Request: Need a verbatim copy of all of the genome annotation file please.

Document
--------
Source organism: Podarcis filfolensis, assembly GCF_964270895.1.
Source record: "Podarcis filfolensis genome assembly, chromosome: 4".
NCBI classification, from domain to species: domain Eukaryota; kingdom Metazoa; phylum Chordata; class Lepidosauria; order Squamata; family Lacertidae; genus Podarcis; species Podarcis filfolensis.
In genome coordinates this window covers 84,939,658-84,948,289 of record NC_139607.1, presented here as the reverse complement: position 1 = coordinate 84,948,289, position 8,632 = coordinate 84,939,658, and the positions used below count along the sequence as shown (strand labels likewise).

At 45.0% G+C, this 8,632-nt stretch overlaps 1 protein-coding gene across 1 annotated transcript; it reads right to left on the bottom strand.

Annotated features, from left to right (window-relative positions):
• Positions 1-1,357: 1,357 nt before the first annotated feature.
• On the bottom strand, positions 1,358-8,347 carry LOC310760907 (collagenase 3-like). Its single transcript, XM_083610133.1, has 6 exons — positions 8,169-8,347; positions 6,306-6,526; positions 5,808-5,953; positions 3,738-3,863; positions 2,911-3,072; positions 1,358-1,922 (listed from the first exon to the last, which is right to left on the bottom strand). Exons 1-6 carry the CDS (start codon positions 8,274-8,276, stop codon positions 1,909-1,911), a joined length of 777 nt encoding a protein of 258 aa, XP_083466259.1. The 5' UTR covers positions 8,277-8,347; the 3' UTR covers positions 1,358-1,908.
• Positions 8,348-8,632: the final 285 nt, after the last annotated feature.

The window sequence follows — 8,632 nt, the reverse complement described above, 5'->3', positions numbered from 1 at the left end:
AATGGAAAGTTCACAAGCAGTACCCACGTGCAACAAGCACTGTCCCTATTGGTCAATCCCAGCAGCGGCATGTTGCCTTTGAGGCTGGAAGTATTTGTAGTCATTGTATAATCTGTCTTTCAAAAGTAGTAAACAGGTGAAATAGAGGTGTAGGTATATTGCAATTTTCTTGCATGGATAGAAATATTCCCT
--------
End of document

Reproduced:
Source organism: Podarcis filfolensis, assembly GCF_964270895.1.
Source record: "Podarcis filfolensis genome assembly, chromosome: 4".
NCBI classification, from domain to species: domain Eukaryota; kingdom Metazoa; phylum Chordata; class Lepidosauria; order Squamata; family Lacertidae; genus Podarcis; species Podarcis filfolensis.
In genome coordinates this window covers 84,939,658-84,948,289 of record NC_139607.1, presented here as the reverse complement: position 1 = coordinate 84,948,289, position 8,632 = coordinate 84,939,658, and the positions used below count along the sequence as shown (strand labels likewise).

At 45.0% G+C, this 8,632-nt stretch overlaps 1 protein-coding gene across 1 annotated transcript; it reads right to left on the bottom strand.

Annotated features, from left to right (window-relative positions):
• Positions 1-1,357: 1,357 nt before the first annotated feature.
• On the bottom strand, positions 1,358-8,347 carry LOC310760907 (collagenase 3-like). Its single transcript, XM_083610133.1, has 6 exons — positions 8,169-8,347; positions 6,306-6,526; positions 5,808-5,953; positions 3,738-3,863; positions 2,911-3,072; positions 1,358-1,922 (listed from the first exon to the last, which is right to left on the bottom strand). Exons 1-6 carry the CDS (start codon positions 8,274-8,276, stop codon positions 1,909-1,911), a joined length of 777 nt encoding a protein of 258 aa, XP_083466259.1. The 5' UTR covers positions 8,277-8,347; the 3' UTR covers positions 1,358-1,908.
• Positions 8,348-8,632: the final 285 nt, after the last annotated feature.

The window sequence follows — 8,632 nt, the reverse complement described above, 5'->3', positions numbered from 1 at the left end:
AATGGAAAGTTCACAAGCAGTACCCACGTGCAACAAGCACTGTCCCTATTGGTCAATCCCAGCAGCGGCATGTTGCCTTTGAGGCTGGAAGTATTTGTAGTCATTGTATAATCTGTCTTTCAAAAGTAGTAAACAGGTGAAATAGAGGTGTAGGTATATTGCAATTTTCTTGCATGGATAGAAATATTCCCT